Not out of callousness, death just never had a hold on my imagination. Life has always been too real for Death to be worth consideration. And besides, I've always believed — even before reason confirmed it — that the body is not wherein is Life.

not an uncomprehending, uncomfortable giggle,

I've never cried at a funeral.

I tried to cry at my grandpa's funeral. I really did. I was nine years old, and I knew that's what you were supposed to do. It didn't work.

but a chuckle, patting a child on the head,

When a childhood friend committed suicide, I tried to cry. But even at the funeral, I couldn't see sorrow in the situation. Foolishness, yes. Waste, of course. But sorrow? It didn't work.

telling him to show his mother.

I've never cried at a funeral. Life distracts me. It's pleasing to the touch.

Monday, October 29, 2007

Commitment

Whys

They say men are afraid of commitment. I'm not sure how I feel about that characterization, especially regarding the rash of studies, both formal and informal, that have put women on par or above men in commitophobia.

Cartoon: 'Cartoon: Wedding.'

That women are afraid of commitment is nothing new, either: Shere Hite (Women and Love, 1989) revealed that eighteen percent of dating women in the adult single bracket (thirty to fifty years old) were admittedly uninterested in marriage. The same book reported that over a quarter of young single women (twenty to twenty-nine) intend never to marry (while remaining the dating "market"), and over half of all unmarried women express a fear of commitment — a bit more even than the most cynical statistics for unmarried men.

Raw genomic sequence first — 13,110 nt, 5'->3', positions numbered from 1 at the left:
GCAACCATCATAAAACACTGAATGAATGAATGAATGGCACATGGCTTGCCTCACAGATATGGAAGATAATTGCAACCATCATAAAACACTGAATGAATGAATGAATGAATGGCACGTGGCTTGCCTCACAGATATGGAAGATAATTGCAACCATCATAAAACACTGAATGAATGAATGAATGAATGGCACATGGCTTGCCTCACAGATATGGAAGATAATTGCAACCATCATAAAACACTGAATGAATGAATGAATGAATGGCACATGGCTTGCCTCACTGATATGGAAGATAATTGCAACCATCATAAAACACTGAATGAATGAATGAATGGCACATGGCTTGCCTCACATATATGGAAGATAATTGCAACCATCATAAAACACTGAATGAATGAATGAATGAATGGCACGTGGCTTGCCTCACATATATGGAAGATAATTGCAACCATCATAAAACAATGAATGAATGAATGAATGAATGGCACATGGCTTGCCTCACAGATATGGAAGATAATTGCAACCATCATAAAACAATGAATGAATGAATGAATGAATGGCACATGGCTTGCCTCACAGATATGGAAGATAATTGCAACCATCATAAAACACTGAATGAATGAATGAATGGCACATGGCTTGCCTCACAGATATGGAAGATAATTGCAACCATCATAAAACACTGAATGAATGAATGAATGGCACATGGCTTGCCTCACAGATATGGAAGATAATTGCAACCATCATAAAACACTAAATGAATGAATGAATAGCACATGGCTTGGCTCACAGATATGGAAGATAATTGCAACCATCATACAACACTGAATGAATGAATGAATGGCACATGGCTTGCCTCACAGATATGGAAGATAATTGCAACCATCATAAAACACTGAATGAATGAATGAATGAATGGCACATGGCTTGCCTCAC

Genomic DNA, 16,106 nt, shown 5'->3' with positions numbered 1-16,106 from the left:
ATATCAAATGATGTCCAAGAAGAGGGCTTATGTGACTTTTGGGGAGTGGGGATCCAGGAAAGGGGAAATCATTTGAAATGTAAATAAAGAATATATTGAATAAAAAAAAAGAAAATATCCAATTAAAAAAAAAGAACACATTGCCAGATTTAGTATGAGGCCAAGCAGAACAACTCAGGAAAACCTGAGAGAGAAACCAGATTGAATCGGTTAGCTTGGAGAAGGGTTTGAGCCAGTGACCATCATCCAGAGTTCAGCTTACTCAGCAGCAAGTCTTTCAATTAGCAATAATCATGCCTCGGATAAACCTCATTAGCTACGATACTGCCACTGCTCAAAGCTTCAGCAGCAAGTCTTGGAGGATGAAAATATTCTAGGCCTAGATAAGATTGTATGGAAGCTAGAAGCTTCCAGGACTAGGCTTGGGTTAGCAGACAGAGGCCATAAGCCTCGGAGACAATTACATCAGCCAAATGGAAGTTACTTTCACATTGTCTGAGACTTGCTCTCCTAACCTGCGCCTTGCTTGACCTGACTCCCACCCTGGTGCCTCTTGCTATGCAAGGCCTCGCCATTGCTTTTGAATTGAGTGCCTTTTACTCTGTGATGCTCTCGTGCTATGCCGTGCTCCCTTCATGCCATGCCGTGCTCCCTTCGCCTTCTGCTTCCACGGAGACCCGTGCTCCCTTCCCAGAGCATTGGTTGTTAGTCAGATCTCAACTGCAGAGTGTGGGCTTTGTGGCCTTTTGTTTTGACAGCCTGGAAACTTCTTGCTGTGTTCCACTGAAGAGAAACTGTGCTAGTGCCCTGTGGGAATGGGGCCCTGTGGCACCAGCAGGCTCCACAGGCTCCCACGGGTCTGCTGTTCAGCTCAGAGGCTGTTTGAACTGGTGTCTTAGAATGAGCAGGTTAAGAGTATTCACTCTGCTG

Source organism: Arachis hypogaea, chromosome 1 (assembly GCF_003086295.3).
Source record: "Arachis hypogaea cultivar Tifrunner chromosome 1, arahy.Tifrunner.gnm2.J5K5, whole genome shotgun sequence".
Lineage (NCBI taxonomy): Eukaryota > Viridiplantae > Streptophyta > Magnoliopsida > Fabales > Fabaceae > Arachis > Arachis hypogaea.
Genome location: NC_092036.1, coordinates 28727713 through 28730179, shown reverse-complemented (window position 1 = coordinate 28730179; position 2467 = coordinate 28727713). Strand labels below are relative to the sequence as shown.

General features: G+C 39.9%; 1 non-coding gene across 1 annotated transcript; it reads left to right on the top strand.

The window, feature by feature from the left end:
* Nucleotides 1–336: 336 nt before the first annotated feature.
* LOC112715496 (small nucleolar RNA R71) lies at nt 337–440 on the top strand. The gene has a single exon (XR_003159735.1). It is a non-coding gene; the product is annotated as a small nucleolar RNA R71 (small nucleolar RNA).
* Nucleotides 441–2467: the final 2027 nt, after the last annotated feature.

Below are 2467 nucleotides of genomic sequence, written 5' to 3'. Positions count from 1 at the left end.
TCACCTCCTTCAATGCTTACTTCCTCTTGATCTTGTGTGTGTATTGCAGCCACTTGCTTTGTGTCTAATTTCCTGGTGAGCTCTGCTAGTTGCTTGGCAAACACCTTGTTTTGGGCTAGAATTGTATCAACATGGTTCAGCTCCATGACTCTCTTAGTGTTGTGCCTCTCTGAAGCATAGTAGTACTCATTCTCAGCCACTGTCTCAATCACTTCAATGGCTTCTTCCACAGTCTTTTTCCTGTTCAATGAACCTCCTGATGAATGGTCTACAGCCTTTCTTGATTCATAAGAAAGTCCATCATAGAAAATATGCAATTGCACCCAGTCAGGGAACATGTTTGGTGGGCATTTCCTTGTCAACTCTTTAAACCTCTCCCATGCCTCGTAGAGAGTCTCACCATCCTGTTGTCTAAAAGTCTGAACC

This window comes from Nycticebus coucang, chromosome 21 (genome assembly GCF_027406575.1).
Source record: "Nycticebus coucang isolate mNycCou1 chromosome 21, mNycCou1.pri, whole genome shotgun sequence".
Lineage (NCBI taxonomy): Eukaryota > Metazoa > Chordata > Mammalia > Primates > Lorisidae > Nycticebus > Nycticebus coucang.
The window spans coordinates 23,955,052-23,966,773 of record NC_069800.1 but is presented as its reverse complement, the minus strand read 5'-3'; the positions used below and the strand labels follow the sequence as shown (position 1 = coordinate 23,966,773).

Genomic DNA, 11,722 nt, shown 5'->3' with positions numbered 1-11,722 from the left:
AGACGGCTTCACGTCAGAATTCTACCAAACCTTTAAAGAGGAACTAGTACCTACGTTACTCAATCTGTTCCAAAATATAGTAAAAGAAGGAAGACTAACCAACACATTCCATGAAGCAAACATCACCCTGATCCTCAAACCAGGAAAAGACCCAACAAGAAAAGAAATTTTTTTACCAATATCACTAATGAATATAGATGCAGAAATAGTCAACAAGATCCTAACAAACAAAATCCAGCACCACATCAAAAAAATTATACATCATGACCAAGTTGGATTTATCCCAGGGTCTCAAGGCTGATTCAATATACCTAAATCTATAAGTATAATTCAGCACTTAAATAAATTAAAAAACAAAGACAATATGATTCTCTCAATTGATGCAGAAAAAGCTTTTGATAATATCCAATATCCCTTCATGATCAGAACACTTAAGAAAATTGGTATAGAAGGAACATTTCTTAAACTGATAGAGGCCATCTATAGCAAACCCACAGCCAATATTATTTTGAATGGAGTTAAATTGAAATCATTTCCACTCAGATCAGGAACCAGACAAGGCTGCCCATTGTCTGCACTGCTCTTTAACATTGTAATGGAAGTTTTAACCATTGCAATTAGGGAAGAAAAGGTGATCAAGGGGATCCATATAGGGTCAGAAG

Such recluctance — on either side of the fence — is generally traced to a fear that they'll find someone better after committing. As with many aspects of the gender divide in our contemporary culture, of course, men's reluctance to commit is painted in darker tones: "anti-monogamy", Hite says, on the one side contrasts with "celebration of life on our own" on the other.

Cartoon: 'I understand now. There's no choir of angels when you meet the right person. It's about growing out of your fears to realize what you have is what you want.'

Wherefores

With that out of the way, and working from the premise that both men and women are equally wary of commitment, let's take a look at the underlying issue: knowing that you've found The One (if you subscribe to that idea) or reasonable facsimile thereof (if you don't).

Exhibit A: myself. Time was, I wasn't wary of commitment. Quite honestly, I had a failure-proof attitude that any commitment I might enter couldn't possibly be the wrong one. I probably (read: "You'd better believe it!") could've been considered under-cautious. Regardless, I'd never have fit the "men are afraid of commitment" stereotype.